The Periscope is the last method which I will discuss. My idea was this. Everyone knows what the eye sees and any camera can record what the lens sees. But there is a third part to any photograph, that is the flash holder. I wanted to know what the holder saw. After all it contributed to the photograph, it should certainly be given an opportunity to express its focus. The setup was simple. I placed a periscope over my lens and ran it behind the flashbulb through the holder. I realized that it would be impossible to photograph while the bulb was exploding since the flash would wipe out all traces of picture. Therefore I had the synchronization reset so that the shutter would click AFTER the bulb, rather than with it. True I would get less light but that could be compensated for. I chose to shoot my subjects therefore in well-lighted places and contented myself with shooting a twenty-fifth after the bulb (a number 5). The results were pretty good. The only problem was the reflections from the curved surface of the holder that leaked around the edges. These I masked out in printing. The bulb came out in fine relief and the subject came through the bulb sharply. It is wise in using this trick to make use only of persons used to being photographed with flash.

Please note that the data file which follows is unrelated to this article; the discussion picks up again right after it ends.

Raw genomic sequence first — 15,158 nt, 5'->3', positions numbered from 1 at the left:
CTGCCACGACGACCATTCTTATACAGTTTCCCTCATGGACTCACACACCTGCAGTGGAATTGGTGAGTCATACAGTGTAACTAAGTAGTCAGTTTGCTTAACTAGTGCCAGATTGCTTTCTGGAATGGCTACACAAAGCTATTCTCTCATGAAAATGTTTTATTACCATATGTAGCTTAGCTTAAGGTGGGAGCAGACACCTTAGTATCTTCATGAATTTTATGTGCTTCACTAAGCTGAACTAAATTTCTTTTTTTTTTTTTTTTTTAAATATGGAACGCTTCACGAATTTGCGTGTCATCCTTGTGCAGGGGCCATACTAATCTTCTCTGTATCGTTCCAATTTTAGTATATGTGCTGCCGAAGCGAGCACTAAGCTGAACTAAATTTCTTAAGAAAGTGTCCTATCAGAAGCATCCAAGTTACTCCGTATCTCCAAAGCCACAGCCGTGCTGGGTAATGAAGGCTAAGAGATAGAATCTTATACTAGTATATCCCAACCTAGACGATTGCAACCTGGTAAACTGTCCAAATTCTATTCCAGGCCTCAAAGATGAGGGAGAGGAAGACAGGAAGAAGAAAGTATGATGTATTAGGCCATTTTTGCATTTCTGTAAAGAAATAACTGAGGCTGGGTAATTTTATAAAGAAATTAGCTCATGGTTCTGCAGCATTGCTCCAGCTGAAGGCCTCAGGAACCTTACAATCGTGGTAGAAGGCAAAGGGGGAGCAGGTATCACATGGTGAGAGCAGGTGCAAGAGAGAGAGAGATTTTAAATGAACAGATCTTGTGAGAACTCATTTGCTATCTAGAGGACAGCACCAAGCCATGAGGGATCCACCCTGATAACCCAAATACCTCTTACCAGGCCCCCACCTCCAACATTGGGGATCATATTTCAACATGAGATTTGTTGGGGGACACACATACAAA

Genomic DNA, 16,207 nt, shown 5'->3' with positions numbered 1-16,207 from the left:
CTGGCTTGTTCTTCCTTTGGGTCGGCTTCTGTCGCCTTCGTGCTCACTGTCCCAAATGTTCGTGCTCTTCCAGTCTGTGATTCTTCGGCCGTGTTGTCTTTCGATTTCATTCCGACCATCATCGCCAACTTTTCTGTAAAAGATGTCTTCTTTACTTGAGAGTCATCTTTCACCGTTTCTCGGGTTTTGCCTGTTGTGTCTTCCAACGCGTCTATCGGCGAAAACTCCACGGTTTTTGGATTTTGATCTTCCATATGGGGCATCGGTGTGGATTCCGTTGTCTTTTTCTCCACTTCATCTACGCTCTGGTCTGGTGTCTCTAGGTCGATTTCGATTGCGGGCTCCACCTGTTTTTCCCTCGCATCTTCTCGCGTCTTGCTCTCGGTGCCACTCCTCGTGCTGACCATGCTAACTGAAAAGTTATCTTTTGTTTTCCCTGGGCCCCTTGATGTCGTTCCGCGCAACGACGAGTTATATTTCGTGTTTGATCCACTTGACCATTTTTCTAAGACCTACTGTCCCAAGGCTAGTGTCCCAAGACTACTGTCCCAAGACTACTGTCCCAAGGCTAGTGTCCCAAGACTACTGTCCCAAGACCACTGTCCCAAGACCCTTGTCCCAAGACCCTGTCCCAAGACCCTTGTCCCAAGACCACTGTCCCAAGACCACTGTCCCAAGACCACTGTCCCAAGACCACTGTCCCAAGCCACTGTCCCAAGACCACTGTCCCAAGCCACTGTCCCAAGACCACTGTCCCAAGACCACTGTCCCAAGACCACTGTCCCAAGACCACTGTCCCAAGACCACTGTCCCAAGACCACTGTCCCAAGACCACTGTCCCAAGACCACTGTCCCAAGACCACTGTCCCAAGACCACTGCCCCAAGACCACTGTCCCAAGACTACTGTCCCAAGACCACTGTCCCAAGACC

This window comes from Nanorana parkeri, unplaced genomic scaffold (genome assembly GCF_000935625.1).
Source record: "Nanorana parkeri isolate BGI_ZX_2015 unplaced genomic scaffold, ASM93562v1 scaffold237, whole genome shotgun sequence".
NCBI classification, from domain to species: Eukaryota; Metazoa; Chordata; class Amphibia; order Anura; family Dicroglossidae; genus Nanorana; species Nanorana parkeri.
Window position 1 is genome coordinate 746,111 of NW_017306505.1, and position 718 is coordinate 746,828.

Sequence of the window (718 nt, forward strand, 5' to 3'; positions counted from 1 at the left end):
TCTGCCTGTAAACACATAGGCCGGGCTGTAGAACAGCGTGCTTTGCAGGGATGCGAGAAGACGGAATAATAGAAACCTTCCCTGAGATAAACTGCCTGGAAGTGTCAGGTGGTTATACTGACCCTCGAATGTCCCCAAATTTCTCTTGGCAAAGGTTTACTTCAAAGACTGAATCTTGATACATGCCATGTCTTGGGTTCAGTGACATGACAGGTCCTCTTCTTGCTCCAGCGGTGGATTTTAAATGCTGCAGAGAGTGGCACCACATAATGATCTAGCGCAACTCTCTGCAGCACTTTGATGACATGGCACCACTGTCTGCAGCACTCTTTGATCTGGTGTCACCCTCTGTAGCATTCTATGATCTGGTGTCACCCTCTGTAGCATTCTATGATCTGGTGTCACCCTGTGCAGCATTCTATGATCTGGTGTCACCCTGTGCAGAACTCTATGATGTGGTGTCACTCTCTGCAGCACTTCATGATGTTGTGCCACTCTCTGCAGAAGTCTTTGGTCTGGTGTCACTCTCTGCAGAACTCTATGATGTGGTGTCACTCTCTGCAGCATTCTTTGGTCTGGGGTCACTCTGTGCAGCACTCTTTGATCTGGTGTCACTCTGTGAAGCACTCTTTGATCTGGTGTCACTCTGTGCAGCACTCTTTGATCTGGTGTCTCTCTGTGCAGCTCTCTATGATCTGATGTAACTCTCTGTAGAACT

One thing more. I have been asked by many friends to give at least a hint about the Elastic Lens. I will say this. The construction, while not identical, is at least similar in principle to the range finder. That is, a series of lenses can be made to move in joint focus over the subject bring any one portion into the range of the distorting element. Any portion of the picture not covered by the entire series of lenses is not under distortion. Thus the focus of distortion can be either spread or limited as lens series is moved in scope.
With Weegee’s help, a magician can emerge from a locked trunk in a different guise.
“NUDES BY WEEGEE
The guy with three eyes is known as Weegee, and he has built a considerable reputation as a photographer of the streets of New York – capturing, on film, the humor, foibles, and tragedy of a big city’s people. The best of these pictures were collected a few years back in a remarkable volume titled Naked City.
Recently Weegee packed up his photographic paraphernalia and took himself a trip to Hollywood. What he brought back was a quite a shock to those familiar with his more realistic camera style. The best of these have been collected in a book titled Naked Hollywood, with captions by Mel Harris, published by Pellegrini and Cudahy. As the samples on this page illustrate, Weegee found Hollywood a very naked place indeed, and just as out-of-this-world as we’d always heard it was.”